Many dental products contain dangerously high levels of fluoride. For years, manufacturers and dentists failed to warn consumers about the risks from ingesting these products. Although the FDA now requires manufacturers to warn consumers that fluoride products are poisonous when swallowed, manufacturers and dentists are still using these products in ways that expose consumers and patients to potentially toxic levels of fluoride.
- The vast majority of toothpastes now contain fluoride.
- Although research suggests adult-strength fluoride toothpaste (1,100-1,450 ppm F) can reduce tooth decay, this potential benefit comes with the risk of disfigured teeth.
- Use of fluoride toothpaste during childhood is a major risk factor for dental fluorosis, particularly for children who brush before the age of three and who live in areas with fluoridated water.
- Children who swallow fluoride toothpaste can reach fluoride levels in their blood that exceed the levels that have been found to inhibit insulin secretion and increase blood glucose in animals and humans.
- All fluoride toothpastes sold in the U.S. must now include a poison label that warns users to “contact a poison control center immediately” if they swallow more than used for brushing.
- Just 1 gram of fluoride toothpaste (a full strip of paste on a regular-sized brush) is sufficient to cause acute fluoride toxicity in two-year old children (e.g., nausea, vomiting, headache, diarrhea).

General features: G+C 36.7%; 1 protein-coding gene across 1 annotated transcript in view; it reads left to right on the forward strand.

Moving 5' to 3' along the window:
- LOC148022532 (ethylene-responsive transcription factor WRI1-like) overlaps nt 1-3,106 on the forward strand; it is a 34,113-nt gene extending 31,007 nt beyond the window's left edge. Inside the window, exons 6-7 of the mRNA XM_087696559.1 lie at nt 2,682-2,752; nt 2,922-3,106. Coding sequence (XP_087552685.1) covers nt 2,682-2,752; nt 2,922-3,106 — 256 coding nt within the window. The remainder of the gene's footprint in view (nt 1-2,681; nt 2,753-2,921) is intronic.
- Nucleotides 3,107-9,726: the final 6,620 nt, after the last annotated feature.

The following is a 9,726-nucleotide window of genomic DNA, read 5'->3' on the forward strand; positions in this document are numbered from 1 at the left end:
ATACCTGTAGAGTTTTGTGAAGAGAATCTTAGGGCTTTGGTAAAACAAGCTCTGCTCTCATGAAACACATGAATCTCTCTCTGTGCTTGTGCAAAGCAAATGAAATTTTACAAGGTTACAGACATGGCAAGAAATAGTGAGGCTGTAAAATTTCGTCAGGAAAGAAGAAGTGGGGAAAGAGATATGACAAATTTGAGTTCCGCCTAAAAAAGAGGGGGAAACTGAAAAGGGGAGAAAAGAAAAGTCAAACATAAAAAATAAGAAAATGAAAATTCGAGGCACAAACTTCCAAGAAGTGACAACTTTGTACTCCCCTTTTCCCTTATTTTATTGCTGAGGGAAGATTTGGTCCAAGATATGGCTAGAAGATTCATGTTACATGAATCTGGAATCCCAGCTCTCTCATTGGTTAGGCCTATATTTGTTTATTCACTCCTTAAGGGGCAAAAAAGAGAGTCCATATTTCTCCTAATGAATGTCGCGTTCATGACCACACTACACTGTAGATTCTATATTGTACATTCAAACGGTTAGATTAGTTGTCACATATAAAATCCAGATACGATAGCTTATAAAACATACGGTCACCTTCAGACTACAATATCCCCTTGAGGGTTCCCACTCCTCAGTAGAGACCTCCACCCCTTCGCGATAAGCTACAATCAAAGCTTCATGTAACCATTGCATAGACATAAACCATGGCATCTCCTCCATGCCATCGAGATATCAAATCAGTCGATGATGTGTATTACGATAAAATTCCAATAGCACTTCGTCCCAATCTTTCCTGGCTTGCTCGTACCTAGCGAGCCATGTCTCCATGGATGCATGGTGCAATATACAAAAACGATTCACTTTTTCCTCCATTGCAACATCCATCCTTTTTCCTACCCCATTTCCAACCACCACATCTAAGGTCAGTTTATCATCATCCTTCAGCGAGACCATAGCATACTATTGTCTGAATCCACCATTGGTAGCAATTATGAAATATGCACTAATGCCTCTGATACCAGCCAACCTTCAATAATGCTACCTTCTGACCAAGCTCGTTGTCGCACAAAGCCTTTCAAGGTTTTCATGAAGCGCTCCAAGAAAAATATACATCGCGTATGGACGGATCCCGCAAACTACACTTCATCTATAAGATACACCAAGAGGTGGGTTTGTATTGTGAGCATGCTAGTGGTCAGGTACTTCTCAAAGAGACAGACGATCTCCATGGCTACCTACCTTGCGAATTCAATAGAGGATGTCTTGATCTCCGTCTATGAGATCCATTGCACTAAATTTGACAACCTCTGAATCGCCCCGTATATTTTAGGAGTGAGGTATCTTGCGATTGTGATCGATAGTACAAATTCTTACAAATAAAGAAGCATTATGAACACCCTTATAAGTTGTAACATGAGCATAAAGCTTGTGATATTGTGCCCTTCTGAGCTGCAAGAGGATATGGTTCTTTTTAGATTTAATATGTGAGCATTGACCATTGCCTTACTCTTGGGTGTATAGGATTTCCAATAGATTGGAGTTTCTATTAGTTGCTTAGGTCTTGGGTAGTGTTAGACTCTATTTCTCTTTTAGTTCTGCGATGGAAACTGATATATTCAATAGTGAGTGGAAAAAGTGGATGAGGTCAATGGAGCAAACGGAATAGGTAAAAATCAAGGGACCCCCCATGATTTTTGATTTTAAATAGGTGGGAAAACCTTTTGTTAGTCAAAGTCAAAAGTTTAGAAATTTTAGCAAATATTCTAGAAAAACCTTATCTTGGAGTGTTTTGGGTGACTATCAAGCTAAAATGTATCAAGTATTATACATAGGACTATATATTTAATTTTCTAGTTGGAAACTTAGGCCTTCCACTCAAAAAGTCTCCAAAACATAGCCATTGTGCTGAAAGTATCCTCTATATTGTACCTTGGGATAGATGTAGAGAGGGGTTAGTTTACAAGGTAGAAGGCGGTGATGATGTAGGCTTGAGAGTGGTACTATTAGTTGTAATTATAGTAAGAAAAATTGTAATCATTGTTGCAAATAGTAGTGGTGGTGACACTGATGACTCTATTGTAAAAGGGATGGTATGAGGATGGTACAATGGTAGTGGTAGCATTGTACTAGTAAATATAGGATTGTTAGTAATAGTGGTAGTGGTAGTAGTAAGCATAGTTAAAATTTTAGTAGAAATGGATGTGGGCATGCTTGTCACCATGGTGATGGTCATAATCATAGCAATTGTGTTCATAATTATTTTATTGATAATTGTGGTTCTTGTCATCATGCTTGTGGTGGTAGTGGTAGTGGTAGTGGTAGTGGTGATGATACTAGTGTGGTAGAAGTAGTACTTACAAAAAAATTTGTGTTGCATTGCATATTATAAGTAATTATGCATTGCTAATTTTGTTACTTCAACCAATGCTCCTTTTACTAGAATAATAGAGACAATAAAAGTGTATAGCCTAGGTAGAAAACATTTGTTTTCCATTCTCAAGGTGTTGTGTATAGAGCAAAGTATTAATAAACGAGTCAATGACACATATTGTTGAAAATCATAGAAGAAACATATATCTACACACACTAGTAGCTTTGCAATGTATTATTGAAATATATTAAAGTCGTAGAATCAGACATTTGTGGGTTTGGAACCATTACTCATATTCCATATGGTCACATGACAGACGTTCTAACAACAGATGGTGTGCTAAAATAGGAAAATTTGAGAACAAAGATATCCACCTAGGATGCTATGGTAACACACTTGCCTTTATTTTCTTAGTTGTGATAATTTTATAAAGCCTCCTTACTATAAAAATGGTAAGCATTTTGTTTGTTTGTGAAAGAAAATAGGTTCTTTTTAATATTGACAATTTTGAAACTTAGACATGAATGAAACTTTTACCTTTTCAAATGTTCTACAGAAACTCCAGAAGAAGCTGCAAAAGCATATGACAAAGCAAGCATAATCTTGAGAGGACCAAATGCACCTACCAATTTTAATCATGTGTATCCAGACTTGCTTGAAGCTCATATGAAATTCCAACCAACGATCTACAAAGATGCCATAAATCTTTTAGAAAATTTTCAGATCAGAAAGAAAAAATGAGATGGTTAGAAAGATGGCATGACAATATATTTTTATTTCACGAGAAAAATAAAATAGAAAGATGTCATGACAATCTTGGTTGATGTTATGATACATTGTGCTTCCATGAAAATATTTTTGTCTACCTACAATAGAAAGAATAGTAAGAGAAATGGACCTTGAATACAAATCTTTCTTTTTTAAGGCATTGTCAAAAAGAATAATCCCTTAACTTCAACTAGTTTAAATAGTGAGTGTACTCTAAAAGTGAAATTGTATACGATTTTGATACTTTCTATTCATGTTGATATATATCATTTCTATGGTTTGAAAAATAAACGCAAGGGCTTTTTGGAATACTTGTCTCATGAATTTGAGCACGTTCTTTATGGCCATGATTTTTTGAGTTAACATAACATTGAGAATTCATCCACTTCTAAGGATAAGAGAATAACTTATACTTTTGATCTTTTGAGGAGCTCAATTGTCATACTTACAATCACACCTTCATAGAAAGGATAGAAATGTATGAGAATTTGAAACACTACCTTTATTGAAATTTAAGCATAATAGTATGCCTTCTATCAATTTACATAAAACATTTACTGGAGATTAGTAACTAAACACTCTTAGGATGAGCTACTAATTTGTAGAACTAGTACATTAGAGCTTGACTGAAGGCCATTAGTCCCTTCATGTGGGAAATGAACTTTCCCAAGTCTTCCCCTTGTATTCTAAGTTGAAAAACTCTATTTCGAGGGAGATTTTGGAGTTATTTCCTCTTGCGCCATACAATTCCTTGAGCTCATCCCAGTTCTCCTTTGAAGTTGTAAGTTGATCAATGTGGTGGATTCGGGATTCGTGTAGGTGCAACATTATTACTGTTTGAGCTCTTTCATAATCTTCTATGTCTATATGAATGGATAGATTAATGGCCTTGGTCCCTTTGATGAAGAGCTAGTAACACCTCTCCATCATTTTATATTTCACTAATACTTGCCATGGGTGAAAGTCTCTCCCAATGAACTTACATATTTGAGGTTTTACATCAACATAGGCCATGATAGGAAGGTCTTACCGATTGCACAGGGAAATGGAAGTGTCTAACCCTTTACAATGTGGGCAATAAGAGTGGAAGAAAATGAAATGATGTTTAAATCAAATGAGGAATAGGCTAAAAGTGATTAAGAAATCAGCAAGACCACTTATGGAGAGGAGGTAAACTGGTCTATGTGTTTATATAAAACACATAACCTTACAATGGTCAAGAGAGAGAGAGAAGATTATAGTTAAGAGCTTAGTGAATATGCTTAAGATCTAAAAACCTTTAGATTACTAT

- In 2009, U.S. poison control centers received over 25,000 calls related to excessive ingestion of fluoride toothpaste, with over 378 users requiring emergency room treatment.
- In adults, fluoride toothpaste can cause skin rashes around the mouth known as perioral dermatitis as well as canker sores.
For more discussion on fluoride toothpaste, click here.
- Fluoride “supplements” are tablets, drops, or lozenges that are designed to provide a substitute fluoride exposure for children living in areas where fluoride is not added to water. Unlike other dietary supplements, fluoride supplements cannot be purchased over the counter. They are only available by prescription.
- Fluoride supplements were introduced in the 1950s on two incorrect assumptions: (1) fluoride is a nutrient and (2) fluoride is effective when swallowed.
- Despite being prescribed by pediatricians and dentists for over 50 years, fluoride supplements have never been approved as either safe or effective by the FDA.
- As conceded by a pro-fluoride researcher, “virtually none of the early fluoride supplement studies would be published today, because of methodological and other shortcomings.” (Riordan 1999).
- Modern research has consistently shown that children who use fluoride supplements have a much higher rate of dental fluorosis than children who do not. By contrast, the evidence that supplements reduce tooth decay has recently been described by pro-fluoride researchers as “poor,” “inconsistent,” and “weak.”
- Even the American Dental Association (ADA) and other pro-fluoride organizations no longer recommend fluoride supplements for most children. The ADA does not recommend fluoride supplements for infants under six months of age. After six months of age, the ADA only recommends supplements for children who are at “high risk” for cavities.
- Some children who take fluoride supplements can develop allergic reactions, including skin rashes, gastric distress, vomiting, and headache.
- Although fluoride supplements were only intended for children living in non-fluoridated areas, surveys have shown that some dentists prescribe supplements to children living in fluoridated areas as well. This places children at risk for the most severe forms of dental fluorosis.
For more discussion on fluoride supplements, click here.